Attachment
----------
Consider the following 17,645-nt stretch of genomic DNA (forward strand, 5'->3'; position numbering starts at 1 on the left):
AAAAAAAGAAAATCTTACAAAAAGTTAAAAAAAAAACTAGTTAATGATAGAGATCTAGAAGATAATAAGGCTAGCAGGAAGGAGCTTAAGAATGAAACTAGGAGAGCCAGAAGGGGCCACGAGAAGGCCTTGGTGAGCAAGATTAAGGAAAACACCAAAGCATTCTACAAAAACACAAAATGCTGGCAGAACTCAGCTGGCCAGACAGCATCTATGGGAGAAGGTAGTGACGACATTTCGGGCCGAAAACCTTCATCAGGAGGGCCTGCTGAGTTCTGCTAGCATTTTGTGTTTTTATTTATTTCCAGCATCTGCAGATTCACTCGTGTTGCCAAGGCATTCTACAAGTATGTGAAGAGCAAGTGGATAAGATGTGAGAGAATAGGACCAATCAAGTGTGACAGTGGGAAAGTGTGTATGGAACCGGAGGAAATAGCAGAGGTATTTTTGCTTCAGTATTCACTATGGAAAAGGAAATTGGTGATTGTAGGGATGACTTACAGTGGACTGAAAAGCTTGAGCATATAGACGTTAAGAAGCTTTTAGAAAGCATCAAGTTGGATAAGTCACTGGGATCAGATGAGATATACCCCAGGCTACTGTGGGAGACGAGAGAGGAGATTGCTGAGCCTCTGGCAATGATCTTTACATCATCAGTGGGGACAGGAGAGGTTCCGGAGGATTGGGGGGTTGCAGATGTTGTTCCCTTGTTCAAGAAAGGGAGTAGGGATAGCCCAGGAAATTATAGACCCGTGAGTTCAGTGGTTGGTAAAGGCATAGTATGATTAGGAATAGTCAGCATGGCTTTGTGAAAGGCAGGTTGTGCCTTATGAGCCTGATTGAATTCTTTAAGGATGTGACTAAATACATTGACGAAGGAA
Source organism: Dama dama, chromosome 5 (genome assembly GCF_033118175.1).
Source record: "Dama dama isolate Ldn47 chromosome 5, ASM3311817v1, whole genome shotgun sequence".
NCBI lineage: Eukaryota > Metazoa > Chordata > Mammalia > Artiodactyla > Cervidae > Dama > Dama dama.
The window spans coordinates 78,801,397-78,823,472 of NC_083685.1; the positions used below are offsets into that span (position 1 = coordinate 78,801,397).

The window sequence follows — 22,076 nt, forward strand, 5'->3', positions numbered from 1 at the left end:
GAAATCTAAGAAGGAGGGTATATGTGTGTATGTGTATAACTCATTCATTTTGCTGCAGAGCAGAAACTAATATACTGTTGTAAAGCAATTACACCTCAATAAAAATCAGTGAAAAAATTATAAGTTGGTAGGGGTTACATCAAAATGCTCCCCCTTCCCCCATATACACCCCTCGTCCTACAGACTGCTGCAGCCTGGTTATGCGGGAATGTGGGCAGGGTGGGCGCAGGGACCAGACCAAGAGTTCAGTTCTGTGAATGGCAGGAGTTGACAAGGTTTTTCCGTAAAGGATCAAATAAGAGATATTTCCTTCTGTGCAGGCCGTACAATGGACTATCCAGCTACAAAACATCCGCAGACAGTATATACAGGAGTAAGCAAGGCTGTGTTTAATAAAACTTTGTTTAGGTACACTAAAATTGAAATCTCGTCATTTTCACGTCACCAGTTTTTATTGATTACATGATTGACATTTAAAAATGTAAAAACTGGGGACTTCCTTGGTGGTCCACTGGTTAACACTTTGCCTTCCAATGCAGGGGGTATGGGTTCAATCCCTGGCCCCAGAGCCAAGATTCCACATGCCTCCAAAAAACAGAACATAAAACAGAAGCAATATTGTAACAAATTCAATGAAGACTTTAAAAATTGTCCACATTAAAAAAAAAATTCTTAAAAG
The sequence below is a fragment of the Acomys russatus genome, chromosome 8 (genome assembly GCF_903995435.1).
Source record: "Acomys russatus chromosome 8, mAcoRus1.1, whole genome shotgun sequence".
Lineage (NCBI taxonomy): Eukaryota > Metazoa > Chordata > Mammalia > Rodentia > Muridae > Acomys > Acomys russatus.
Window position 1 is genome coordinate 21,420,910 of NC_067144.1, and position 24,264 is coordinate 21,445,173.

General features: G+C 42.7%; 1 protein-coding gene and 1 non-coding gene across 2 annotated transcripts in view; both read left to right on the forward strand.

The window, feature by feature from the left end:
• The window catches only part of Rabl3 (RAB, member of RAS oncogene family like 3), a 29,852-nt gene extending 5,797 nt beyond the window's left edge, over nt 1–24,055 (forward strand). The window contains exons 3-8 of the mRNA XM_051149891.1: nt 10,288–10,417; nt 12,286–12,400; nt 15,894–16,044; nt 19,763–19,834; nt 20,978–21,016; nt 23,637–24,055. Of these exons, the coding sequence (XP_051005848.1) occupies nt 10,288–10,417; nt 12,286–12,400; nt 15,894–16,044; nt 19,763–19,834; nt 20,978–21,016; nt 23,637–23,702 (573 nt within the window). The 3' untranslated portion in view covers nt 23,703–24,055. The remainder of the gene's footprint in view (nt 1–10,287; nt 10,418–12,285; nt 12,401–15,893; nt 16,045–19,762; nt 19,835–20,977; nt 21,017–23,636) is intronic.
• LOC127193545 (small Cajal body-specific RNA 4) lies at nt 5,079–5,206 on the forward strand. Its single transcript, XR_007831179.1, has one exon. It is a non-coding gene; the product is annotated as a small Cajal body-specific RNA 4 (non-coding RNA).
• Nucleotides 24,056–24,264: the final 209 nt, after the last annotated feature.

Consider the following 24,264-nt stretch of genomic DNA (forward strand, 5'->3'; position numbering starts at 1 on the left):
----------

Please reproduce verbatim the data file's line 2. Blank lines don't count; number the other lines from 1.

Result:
AAAAAAAGAAAATCTTACAAAAAGTTAAAAAAAAAACTAGTTAATGATAGAGATCTAGAAGATAATAAGGCTAGCAGGAAGGAGCTTAAGAATGAAACTAGGAGAGCCAGAAGGGGCCACGAGAAGGCCTTGGTGAGCAAGATTAAGGAAAACACCAAAGCATTCTACAAAAACACAAAATGCTGGCAGAACTCAGCTGGCCAGACAGCATCTATGGGAGAAGGTAGTGACGACATTTCGGGCCGAAAACCTTCATCAGGAGGGCCTGCTGAGTTCTGCTAGCATTTTGTGTTTTTATTTATTTCCAGCATCTGCAGATTCACTCGTGTTGCCAAGGCATTCTACAAGTATGTGAAGAGCAAGTGGATAAGATGTGAGAGAATAGGACCAATCAAGTGTGACAGTGGGAAAGTGTGTATGGAACCGGAGGAAATAGCAGAGGTATTTTTGCTTCAGTATTCACTATGGAAAAGGAAATTGGTGATTGTAGGGATGACTTACAGTGGACTGAAAAGCTTGAGCATATAGACGTTAAGAAGCTTTTAGAAAGCATCAAGTTGGATAAGTCACTGGGATCAGATGAGATATACCCCAGGCTACTGTGGGAGACGAGAGAGGAGATTGCTGAGCCTCTGGCAATGATCTTTACATCATCAGTGGGGACAGGAGAGGTTCCGGAGGATTGGGGGGTTGCAGATGTTGTTCCCTTGTTCAAGAAAGGGAGTAGGGATAGCCCAGGAAATTATAGACCCGTGAGTTCAGTGGTTGGTAAAGGCATAGTATGATTAGGAATAGTCAGCATGGCTTTGTGAAAGGCAGGTTGTGCCTTATGAGCCTGATTGAATTCTTTAAGGATGTGACTAAATACATTGACGAAGGAA